Scrivener - Default Main Text Attributes - Line Spacing - More Screen

I used the indent and tab control on the ruler to remove the indent, then switched the spacing by clicking the line spacing (1.5X 0.0./8.0 or something similar on the toolbar of the editor) and adjust it to 1.5x the space between lines and 10 or 12 px between paragraphs. Adjust it to meet your needs.

In the Editor Options area you have many options for changing the cursor (block insertion point width), and controlling scrolling, fullscreen features, etc. You may also change the ruler units from inches to metric, and make other customizations.

When done, click Apply and OK to exit the screen and return to the document.

From this point forward, new Scrivener projects using this template will feature those changes.

How to Apply Formatting to Existing Documents

Last year, our fearless leader published an anthology of writing and poetry by our group’s members and other writers in the area. One of the biggest problems in managing such a project is 1) people don’t always follow the instructions, and 2) people submit writing using a wide variety of formats and structures. The finished product must be styled consistently throughout the book, which means all those funky styles must be cleaned up.

If you have existing documents imported or pasted into Scrivener that don’t match the default formatting set by you or the default Scrivener settings, you can easily convert them. This process involves converting one document at a time within the Windows version of Scrivener, not the entire manuscript. Mac users are able to convert multiple documents at once. Note, this option may change in Windows as it has been requested.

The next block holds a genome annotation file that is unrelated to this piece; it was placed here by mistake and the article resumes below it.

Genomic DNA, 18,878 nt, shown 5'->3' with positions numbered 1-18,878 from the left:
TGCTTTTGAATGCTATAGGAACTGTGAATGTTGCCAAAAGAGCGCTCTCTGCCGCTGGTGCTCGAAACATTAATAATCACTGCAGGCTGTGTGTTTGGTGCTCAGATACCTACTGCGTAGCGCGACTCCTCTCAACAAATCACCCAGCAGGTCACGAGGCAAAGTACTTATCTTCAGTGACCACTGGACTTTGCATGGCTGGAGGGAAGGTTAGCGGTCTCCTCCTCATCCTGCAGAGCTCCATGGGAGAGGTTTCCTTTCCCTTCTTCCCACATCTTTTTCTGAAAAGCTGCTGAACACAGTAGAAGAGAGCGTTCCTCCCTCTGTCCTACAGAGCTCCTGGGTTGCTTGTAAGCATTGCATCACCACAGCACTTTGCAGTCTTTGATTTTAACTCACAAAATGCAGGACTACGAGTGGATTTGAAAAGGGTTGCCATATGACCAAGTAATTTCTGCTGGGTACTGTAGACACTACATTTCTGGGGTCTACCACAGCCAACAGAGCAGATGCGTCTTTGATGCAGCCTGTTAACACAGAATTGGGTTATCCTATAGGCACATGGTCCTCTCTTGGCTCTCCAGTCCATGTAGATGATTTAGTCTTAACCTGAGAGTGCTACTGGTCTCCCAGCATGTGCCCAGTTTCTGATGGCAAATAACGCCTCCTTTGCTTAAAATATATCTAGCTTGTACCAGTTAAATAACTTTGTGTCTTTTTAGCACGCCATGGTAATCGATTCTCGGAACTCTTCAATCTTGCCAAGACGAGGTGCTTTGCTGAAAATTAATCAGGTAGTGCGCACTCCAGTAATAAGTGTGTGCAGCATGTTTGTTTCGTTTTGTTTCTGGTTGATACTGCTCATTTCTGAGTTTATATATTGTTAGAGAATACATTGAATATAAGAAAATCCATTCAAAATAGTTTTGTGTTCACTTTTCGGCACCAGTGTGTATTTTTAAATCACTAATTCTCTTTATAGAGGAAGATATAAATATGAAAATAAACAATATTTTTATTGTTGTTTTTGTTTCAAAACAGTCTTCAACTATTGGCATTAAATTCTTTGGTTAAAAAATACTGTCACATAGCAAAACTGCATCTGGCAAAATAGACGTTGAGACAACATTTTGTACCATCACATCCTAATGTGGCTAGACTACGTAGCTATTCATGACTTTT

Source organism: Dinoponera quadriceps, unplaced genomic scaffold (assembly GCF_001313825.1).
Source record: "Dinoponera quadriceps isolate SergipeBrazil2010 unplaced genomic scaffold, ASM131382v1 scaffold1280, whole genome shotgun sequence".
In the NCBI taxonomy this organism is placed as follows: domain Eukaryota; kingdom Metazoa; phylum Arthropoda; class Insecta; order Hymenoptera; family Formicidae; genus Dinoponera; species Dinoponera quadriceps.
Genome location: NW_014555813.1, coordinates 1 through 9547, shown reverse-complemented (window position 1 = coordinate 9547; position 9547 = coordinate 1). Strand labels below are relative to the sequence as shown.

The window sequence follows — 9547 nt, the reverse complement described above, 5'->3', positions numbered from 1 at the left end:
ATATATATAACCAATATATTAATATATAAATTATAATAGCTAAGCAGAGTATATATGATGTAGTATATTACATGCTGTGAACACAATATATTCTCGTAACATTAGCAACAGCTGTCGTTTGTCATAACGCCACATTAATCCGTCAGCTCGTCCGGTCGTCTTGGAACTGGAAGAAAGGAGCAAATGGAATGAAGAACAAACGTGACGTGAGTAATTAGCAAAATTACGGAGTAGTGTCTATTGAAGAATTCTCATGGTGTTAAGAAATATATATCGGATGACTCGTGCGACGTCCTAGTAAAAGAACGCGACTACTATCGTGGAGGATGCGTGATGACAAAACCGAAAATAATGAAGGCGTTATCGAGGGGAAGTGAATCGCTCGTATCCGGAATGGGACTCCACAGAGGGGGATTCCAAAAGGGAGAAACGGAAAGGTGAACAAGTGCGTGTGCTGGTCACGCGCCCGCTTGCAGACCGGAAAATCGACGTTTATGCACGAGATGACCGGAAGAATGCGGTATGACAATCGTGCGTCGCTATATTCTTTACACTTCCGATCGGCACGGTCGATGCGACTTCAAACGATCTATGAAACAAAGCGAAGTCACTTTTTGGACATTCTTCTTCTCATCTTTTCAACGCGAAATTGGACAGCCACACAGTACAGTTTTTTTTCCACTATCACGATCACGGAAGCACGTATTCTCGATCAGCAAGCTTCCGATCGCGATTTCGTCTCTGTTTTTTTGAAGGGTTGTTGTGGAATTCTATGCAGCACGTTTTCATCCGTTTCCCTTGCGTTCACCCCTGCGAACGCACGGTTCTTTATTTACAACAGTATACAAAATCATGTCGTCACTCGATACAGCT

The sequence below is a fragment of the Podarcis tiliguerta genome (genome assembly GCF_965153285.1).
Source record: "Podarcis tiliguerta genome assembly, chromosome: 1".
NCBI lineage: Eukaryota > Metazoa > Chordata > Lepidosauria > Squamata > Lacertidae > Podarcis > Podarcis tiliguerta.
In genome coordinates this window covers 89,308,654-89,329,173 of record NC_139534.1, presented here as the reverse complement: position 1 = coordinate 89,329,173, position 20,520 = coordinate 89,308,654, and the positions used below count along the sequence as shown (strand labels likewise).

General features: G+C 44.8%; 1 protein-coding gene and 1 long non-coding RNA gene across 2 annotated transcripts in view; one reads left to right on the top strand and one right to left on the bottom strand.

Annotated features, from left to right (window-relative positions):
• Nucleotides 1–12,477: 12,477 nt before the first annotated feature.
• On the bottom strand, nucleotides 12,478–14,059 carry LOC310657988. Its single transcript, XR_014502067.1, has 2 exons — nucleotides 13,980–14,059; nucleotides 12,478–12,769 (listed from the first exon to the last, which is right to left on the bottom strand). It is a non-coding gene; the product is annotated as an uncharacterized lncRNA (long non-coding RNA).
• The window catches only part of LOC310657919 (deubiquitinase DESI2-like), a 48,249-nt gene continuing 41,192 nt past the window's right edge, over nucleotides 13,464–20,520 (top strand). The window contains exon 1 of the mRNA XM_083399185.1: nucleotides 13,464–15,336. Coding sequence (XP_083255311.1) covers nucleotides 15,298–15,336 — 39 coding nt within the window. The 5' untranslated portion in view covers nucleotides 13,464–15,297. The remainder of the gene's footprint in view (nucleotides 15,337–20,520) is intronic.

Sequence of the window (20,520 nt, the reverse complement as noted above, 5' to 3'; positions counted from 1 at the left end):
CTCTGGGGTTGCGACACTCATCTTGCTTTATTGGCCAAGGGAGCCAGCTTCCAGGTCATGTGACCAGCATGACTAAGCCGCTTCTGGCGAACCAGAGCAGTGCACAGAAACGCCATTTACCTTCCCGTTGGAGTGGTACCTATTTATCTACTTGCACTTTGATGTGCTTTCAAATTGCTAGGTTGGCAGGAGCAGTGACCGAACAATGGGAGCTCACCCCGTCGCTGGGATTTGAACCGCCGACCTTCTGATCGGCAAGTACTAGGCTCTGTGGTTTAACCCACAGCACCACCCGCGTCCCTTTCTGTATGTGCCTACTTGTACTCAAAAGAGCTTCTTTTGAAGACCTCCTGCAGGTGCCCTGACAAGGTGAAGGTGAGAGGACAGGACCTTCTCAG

• Click in the Editor pane in Scrivener to highlight the document you wish to convert. If you don’t, the option will not be available.
  • Go to Documents > Convert > Formatting To Default Text Style.
  • In the screen that appears, leave all boxes unchecked in order to convert all aspects of the style, and click OK.
    • If you would like to preserve any of the options such as fonts, alignment, etc., then check that option in the list.
  • Click OK and the selected document is converted to the standard format you set in the previous section.

Scrivener - Convert Formatting to Default Text

If you are not happy with the result, click CTRL+Z to undo or use the Edit > Undo menu option.

If you are happy with the result, move to the next document and repeat the steps.

More Scrivener Tips and Techniques

I will be slowly adding more Scrivener tips and techniques for our writing group. If you have a specific question, please ask below in the comments here or on other Scrivener articles so we can help answer those questions and possibly add more articles to this series.

Scrivener offers extensive free videos with tutorials on how to use Scrivener, and there are many other writers on YouTube sharing their Scrivener expertise as well.

Advertisements

One comment

Leave a Reply

Fill in your details below or click an icon to log in:

WordPress.com Logo

You are commenting using your WordPress.com account. Log Out / Change )

Twitter picture

You are commenting using your Twitter account. Log Out / Change )

Facebook photo

You are commenting using your Facebook account. Log Out / Change )

Google+ photo

You are commenting using your Google+ account. Log Out / Change )

Connecting to %s